BRUSSELS (Reuters) - Luxembourg has formally joined the fray over the future seat of the European Union banking agency which will have to relocate from London after the Brexit vote, claiming that it has a legal right to host the body.
The European Banking Authority (EBA) and its 159 London employees are expected to move quickly from the Canary Wharf financial district after Britain voted to quit the bloc, but the new seat for the agency that coordinates EU banking rules is still uncertain.
The European Commission has suggested last week that one option could be to move the body to Frankfurt and merge it with the EU agency that oversees insurers and pension funds, the European Insurance and Occupational Pensions Authority (EIOPA), which is already based in the German financial capital.
The suggestion has stirred criticism in Paris, which is also keen to host the agency, and in other EU cities which long for the jobs and prestige associated with hosting the EBA.
Luxembourg, which has long been seen as a potential host, has now raised its stakes by claiming that it has a legal right to be the EBA's seat.
The Grand Duchy's Prime Minister Xavier Bettel sent a letter on Wednesday night to EU leaders to formally advance Luxembourg's candidacy.
"With this (letter), we have requests from 27 member states to host the EBA," a spokeswoman for the EU Commission said, adding that similar requests were made by all EU states also for the European Medicines Agency, the other EU body based in London and forced to relocate because of Brexit.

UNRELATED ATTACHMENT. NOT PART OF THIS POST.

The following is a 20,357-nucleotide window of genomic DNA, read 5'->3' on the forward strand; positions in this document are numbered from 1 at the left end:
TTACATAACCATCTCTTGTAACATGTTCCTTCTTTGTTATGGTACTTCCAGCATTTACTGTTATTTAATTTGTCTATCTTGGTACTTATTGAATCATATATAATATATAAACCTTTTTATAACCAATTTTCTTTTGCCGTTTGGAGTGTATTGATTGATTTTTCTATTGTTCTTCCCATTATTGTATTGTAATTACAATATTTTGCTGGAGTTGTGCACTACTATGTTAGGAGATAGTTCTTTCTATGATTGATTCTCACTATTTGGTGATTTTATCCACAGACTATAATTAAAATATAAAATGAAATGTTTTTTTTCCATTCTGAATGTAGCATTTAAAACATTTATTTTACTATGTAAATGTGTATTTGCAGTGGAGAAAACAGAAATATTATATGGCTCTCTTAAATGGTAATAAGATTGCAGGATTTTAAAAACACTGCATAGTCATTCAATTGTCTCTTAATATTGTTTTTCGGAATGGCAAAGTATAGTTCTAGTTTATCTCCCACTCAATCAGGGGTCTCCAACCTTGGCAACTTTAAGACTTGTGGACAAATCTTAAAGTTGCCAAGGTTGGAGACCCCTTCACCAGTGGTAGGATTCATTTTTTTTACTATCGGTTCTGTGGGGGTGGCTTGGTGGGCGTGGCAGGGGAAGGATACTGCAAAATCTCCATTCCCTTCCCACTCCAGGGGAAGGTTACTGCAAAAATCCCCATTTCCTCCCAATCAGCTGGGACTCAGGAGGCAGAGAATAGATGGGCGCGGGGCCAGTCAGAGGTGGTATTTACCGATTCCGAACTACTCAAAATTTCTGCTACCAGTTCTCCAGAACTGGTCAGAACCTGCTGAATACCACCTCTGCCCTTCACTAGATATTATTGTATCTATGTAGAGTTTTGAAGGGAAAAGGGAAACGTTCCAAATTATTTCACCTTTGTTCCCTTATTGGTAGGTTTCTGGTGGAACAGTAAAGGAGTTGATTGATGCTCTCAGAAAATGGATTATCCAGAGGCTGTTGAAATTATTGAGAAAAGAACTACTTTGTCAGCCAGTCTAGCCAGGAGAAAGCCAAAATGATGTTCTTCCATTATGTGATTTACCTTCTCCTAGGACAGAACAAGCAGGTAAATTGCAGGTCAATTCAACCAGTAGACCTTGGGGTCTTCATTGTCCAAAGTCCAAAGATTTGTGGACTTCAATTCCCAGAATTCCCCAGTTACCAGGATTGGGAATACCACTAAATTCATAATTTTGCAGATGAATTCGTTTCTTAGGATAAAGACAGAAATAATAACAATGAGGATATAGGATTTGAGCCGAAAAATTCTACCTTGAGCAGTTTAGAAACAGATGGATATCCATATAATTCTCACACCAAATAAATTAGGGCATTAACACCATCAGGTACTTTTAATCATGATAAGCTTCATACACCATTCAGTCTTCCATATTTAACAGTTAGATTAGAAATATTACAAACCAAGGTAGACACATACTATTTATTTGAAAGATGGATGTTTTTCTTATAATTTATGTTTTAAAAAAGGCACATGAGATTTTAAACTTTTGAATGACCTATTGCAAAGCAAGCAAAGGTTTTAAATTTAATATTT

Luxembourg is a prominent financial centre, relatively close to the EU's Brussels headquarters, and already hosts other EU banking institutions, including the euro zone's bailout fund and the European Investment Bank, Bettel said in the letter, of which some excerpts were circulated to the media.
A spokeswoman for the Grand Duchy added that the letter is more than a simple candidacy, as the country "has a legal claim to host the EBA."
This claim is rooted in a decision taken by European leaders in 1965 in which they said they were "willing" to locate in Luxembourg EU bodies "concerned with finance".
The spokeswoman said that the decisions to establish the European Central Bank in Frankfurt and the EBA in London were taken in agreement with Luxembourg and as an exception to its role, formalised in 1965, as one of the EU's seats.
"This time, we want the 1965 decision to be respected and therefore claim that the EBA's new host should be Luxembourg," the spokeswoman said.
The European Parliament has urged to decide quickly on the EBA's new seat and the Commission said it will make a proposal during the two-year Brexit talks, officially launched on Wednesday. The final decision will be made by EU states.
Reporting by Francesco Guarascio Editing by Jeremy Gaunt